On May 31, 2012, Governor Dannel P. Malloy signed off on Public Act 12-55 – Connecticut’s medical marijuana law. The legislative process that led to the passage of that law, the subsequent adoption of more than 70 pages of regulations, and steps being taken to implement P.A. 12-55 were the subjects of the Connecticut Public Interest Law Journal’s fall 2013 symposium, “The Palliative Use of Marijuana: Demystifying Connecticut’s Policy Concerning Medical Marijuana,” held before a packed house in the Starr Hall Reading Room on October 25.
“[Public Act 12-55] is a remarkably thorough bill…a bill that is [unlikely] to have unintended consequences.
It was very thoroughly thought through.”
Former Senate Majority Leader Cornelius O’ Leary ’82
Opening up the symposium was Commissioner William M. Rubenstein of the Connecticut Department of Consumer Protection, the agency charged with overseeing the state’s medical marijuana program. In his remarks, Rubenstein emphasized that, despite being jokingly referred to as Connecticut’s “Pot Tsar,” the issues surrounding medical marijuana are both important and serious. “It does a disservice to get caught up in the cultural bias that a medical marijuana program is a subterfuge for a gateway to recreational use,” said Rubenstein, who noted that the Connecticut Legislature’s recognition of marijuana as a legitimate pharmaceutical dates back to 1981. “The winks and jokes do a disservice to the seriously ill and trivialize their medical conditions.”
Following Rubenstein’s presentation were two panel discussions featuring lawmakers, physicians and attorneys, including UConn Law graduates Robert W. Clark ’97, special counsel to the Connecticut Attorney General; State Senator Paul R. Doyle ’90; Chief State’s Attorney Kevin Kane ’68; and Diane Whitney ’85, partner and chair of the Environmental Law Department at Pullman & Comley LLC. Former State Senate Majority Leader Con O’Leary ’82, who supervises the Law School’s Legislative Clerkship Clinic, moderated the panel that discussed the process of passing and implementing P.A. 12-55. Carl Schiesel, III ’84, the director of regulatory advocacy for the Connecticut Hospital Association, served as the moderator of the panel entitled, “Navigating Through a Highly Controversial Regime.”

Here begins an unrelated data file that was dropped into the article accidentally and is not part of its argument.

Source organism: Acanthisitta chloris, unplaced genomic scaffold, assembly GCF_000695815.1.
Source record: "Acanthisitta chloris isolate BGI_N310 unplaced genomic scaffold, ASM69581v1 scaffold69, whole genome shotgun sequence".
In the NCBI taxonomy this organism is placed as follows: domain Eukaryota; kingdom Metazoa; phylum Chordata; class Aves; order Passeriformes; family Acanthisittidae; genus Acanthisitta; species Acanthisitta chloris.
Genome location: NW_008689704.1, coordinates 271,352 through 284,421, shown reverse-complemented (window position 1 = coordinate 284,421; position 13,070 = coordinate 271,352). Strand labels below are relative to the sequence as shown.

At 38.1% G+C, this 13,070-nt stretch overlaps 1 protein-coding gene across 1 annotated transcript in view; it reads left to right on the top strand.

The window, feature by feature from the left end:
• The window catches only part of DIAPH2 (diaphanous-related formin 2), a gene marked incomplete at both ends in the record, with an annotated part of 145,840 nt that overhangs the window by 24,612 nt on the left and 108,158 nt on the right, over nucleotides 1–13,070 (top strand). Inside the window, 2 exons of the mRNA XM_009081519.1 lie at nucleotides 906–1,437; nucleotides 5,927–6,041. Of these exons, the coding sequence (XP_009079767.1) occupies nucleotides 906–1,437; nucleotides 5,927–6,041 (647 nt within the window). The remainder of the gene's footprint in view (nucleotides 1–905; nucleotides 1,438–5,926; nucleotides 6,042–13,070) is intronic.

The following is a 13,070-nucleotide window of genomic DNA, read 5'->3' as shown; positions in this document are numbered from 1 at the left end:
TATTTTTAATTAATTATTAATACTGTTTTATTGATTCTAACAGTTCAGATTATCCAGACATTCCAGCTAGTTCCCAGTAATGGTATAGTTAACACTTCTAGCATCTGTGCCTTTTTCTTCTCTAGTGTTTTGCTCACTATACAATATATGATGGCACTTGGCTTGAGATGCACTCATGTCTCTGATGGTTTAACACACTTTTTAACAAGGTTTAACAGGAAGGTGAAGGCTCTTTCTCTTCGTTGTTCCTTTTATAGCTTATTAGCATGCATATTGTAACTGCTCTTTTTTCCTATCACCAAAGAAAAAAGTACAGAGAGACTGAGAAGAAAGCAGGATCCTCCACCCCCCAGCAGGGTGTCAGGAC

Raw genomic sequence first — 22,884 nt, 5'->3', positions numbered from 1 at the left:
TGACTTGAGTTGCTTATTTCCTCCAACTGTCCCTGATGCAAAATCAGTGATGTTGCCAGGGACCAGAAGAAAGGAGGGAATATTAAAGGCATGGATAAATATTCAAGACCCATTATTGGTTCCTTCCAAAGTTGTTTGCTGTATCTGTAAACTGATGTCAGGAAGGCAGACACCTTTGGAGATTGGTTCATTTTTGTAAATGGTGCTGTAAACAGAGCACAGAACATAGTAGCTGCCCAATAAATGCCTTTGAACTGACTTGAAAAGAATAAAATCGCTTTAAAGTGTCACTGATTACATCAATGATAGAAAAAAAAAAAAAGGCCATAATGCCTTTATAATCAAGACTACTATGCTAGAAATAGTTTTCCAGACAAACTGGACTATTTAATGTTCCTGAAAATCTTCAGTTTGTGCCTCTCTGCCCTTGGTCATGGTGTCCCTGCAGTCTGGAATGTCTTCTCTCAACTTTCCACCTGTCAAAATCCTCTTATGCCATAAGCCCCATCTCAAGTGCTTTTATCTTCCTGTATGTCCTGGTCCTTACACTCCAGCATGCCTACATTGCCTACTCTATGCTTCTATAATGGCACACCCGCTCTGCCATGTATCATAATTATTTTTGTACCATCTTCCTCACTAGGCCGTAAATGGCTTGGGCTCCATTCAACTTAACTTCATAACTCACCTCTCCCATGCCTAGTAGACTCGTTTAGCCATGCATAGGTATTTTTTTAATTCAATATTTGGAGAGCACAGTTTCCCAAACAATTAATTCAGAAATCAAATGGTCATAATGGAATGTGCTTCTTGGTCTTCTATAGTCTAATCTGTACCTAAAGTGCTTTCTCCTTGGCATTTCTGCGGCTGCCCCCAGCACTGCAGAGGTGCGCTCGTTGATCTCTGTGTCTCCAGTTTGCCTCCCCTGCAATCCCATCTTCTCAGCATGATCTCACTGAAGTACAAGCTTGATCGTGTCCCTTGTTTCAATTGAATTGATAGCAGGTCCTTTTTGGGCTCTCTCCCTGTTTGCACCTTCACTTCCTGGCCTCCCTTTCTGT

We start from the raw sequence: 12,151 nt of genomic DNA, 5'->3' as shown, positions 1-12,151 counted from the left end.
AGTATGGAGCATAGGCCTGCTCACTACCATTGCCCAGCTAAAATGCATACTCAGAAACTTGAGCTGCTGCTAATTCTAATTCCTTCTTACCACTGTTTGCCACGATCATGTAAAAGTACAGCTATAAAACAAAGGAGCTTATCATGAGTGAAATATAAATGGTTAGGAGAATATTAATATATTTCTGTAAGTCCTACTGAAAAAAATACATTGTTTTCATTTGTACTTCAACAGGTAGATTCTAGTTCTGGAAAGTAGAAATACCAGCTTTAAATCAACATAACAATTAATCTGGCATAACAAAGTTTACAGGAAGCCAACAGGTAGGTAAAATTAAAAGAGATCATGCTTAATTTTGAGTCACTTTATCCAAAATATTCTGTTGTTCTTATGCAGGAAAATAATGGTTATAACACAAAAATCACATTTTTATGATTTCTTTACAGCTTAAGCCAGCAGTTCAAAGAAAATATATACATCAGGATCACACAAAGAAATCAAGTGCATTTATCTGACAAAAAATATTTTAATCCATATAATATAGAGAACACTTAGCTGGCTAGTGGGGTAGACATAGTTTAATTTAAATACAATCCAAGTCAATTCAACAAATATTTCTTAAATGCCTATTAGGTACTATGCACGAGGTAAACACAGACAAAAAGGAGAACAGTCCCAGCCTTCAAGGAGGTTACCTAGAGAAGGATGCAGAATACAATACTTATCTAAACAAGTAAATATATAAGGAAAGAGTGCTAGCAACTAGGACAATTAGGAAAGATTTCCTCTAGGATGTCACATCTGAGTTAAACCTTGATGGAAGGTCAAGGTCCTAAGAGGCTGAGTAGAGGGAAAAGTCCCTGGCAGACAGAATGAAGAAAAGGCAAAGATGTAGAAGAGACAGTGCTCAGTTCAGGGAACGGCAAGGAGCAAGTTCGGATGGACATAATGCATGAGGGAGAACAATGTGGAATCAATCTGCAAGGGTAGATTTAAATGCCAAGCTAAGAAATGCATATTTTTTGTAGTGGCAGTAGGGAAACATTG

The symposium concluded with remarks by keynote speaker Mark A.R. Kleiman, professor of public policy at UCLA, and co-author of Marijuana Legislation: What Everyone Needs to Know. While Kleiman emphasized that the medical benefits of marijuana are “no longer subject to serious debate,” he expressed significant concerns about legalizing marijuana for non-medical use, particularly with regard to “such policy details” as pricing/taxation, regulation, marketing, and product testing and labeling. “When we create a legal cannabis industry…the commercial interests of the participants in that industry will be flatly contrary to the public interest,” he warned. “I don’t see a good way out of that.”